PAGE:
Step 4: HAVE FUN!
The best part of making sensory bins, is getting to enjoy them with your child! We encourage you to play and explore along side your child!
Heart-centred yoga for kids
Valentine’s Day is almost here. It’s a great time to stop and think about what love means to each of us. When we ask the children what they love they often tell us “Mommy & Daddy ” and sometimes “cookies”. Another great way to honor Valentine’s Day is by opening our hearts through creative movement.
Although at this time of year, we often focus on loving others, self-love is also important. In fact, it’s often said that you can’t love anyone else until
you love yourself first. Self-love starts with taking care of our bodies, minds and spirits and being healthy.
At Alpha’s Discovery Kids, we are packing our student’s toolboxes with mindful awareness skills through our Four Pillars of Learning curriculum. Yoga poses are a great way to connect to our body, mind and spirit. WE LOVE YOGA and this adorable series of poses really make our hearts skip a beat.
Here’s a poster to assist you with your poses.
REMEMBER It’s called practice because it takes time to learn. As always don’t forget to BREATHE and be safe.
For more lovely kids’ yoga ideas, check out www.kidsyogastories.com
For more information about mindfulness check this out: https://inlpcenter.org/mindfulness-training-experience-the-benefits-in-your-life/
For more information about how we teach mindfulness with young children, check out our Youtube Video.
M is for Math
At Alpha’s Discovery Kids we understand the importance of educating children using a wholistic approach. Math is a key component of our STEAM (Science, Technology, Engineering, Art and Math) program which is the second pillar in the Four Pillars of Learning curriculum.
Math plays a major role in a child’s development and helps children makes sense of the world around them. Children between the age of one to five years old are beginning to explore patterns and shapes, compare sizes and count objects.
Building numeracy skills is one of the first things you will do with your child. Many children learn to count from 1-10 by the age of 3 years old. There are so many opportunities to count with children daily. You can count the cars on the road or the plates at the table or blocks in a tower. The key is to incorporate counting with everyday objects in a hands-on way so that it makes sense to a child and they can visually see the objects being counted. Once they have the concept down, you can start to introduce the actual written numbers so they can associate the concept with the actual number.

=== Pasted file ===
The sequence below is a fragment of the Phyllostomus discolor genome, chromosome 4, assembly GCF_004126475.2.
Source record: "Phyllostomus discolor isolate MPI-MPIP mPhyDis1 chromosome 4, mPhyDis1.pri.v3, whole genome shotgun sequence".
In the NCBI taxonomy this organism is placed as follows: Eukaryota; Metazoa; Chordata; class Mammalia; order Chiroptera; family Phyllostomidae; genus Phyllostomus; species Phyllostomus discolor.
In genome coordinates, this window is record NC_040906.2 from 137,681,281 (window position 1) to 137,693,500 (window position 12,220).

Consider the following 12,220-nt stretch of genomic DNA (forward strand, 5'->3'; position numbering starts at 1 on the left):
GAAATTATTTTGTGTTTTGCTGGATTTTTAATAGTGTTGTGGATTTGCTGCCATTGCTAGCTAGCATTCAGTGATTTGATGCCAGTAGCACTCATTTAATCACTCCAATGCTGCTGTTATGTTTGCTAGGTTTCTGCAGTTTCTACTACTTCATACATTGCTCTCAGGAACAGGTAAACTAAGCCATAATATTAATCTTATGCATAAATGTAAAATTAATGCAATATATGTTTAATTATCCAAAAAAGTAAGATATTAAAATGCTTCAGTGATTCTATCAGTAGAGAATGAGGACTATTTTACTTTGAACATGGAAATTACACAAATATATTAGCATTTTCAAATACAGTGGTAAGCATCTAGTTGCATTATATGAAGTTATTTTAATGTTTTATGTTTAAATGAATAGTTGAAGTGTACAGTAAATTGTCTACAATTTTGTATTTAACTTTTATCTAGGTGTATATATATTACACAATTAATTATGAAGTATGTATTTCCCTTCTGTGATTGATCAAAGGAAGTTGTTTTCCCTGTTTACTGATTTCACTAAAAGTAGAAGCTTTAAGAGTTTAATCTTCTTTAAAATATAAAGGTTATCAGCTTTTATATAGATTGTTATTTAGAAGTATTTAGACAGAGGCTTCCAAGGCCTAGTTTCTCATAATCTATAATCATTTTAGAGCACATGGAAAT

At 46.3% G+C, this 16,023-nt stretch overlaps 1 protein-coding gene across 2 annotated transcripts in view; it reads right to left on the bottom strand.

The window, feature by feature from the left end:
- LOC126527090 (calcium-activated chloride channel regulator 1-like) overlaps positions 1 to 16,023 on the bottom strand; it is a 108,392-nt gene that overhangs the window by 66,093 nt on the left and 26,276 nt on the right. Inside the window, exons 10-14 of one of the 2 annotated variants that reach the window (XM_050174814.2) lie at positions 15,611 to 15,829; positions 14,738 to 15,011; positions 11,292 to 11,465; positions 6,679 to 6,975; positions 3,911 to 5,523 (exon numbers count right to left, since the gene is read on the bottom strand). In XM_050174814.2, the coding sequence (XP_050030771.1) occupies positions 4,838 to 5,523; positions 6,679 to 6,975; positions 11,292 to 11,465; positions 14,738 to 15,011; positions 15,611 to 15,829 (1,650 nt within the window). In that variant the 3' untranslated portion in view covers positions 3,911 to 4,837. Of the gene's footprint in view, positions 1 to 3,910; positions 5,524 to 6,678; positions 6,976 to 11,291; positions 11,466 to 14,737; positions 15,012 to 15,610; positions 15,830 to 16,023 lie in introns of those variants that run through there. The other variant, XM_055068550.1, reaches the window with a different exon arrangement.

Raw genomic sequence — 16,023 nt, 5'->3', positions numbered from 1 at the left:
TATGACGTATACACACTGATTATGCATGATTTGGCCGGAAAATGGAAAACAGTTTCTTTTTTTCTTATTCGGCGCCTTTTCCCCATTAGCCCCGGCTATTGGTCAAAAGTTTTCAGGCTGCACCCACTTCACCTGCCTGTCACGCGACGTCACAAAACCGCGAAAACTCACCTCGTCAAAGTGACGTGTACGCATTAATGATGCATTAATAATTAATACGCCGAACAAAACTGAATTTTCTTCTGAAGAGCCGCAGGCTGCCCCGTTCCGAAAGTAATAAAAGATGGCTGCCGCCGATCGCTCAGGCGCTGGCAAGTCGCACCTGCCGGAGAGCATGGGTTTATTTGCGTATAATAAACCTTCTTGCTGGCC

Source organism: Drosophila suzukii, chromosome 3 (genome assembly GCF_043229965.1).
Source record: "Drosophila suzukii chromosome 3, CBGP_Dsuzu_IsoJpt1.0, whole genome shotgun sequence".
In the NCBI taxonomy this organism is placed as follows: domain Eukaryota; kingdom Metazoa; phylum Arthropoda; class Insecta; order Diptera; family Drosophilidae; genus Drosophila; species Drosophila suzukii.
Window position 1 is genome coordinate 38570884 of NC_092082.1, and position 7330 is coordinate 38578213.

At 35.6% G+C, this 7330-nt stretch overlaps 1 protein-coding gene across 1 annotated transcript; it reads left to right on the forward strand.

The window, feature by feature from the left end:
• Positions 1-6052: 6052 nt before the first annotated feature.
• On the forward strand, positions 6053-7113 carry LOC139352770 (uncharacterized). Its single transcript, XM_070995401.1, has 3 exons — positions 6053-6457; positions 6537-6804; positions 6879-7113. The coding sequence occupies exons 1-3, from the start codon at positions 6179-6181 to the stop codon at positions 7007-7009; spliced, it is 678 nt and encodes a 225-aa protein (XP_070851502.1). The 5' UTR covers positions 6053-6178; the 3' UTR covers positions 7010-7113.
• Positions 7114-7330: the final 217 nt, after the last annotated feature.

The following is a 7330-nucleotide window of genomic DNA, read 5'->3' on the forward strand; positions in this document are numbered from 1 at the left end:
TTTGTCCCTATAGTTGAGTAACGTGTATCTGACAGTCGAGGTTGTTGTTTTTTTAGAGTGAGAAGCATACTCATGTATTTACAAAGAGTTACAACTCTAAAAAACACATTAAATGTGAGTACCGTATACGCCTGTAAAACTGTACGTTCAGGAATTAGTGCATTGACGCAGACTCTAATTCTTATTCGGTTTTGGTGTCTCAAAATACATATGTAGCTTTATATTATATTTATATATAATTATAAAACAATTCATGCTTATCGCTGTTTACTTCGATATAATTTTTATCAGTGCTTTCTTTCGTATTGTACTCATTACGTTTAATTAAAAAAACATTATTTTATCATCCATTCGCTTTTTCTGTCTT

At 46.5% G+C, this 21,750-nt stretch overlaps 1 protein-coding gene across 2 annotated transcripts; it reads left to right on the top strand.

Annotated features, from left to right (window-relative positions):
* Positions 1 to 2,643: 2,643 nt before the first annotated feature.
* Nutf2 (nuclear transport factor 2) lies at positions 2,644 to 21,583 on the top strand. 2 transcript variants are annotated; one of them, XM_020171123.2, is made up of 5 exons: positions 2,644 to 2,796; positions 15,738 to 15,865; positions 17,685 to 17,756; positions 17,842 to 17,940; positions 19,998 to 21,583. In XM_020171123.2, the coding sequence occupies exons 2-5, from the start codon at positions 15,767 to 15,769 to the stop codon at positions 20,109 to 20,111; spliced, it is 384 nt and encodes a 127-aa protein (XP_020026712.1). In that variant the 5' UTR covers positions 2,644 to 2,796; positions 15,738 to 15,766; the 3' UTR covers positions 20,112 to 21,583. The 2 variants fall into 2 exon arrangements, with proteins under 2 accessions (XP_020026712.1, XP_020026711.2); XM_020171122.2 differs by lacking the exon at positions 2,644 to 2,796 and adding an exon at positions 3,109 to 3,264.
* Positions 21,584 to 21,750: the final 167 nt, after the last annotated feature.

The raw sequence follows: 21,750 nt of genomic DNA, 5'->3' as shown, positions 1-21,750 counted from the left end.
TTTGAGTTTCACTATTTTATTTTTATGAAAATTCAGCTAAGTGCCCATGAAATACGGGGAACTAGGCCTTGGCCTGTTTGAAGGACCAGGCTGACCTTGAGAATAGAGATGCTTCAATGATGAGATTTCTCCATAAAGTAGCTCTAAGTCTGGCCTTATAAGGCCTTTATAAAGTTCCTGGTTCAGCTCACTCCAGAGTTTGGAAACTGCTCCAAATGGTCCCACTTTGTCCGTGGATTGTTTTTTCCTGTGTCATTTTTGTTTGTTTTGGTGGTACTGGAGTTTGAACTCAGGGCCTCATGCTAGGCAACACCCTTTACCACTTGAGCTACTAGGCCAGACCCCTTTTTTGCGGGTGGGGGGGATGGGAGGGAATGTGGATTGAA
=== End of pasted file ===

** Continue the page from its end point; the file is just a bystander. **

Using number concepts and skills to explore their surroundings will enable them to problem solve in the future. It helps them to develop confidence in their ability to think things through and develop a process that makes sense to them.
Problem solving skills can be a difficult concept for many children. Supporting this process without doing it for them can support growth and development. It can assist with a sense of accomplishment. Helping children to create connections to discover various relationships. (e.g. characteristics, size, colour, shapes)
Measurements can include ordering and comparing objects to figure out time, weight, length and graphing. I love to use measurement to teach so many math concepts. Here’s a simple activity you can do with measurement. Take out a measuring tape and measure your hand and your child’s hand. Compare the size of your hand to your child’s and look at the number (size) of your hand vs. your child’s hand. This will help your child to understand bigger numbers and smaller numbers. You can also count the numbers of the measuring tape. You can continue this activity with your feet and other body parts as well as your whole self. It’s a great way to teach numeracy and comparisons of numbers.
Classification can be turned into a fun game that allows children to make like items. You can provide them with a blue, red and black basket. Then lay out multiple objects in the same colours. Ask the children to sort them into their proper baskets by matching the colours.
When you stop and think about it, math is used in many every day tasks performed by young children. Anything they do can be counted and documented.
As you can see, Math does not have to be difficult! It can be fun and easy! To find out more about our Four Pillars of Learning curriculum, click here.
Unique Way to Celebrate Birthdays
Everyone wants to be remembered and cherished on the special day that they were born and young children are no exception.
The Montessori “Celebration of Life” is a lovely way to celebrate a child’s birthday in a daycare or school setting. Children love to hear about the journey from their birth to the present day. They want to hear stories, look at photos, and remember wonderful memories. They want to know how cherished they are, and how our life and world is better because they were born into a family and now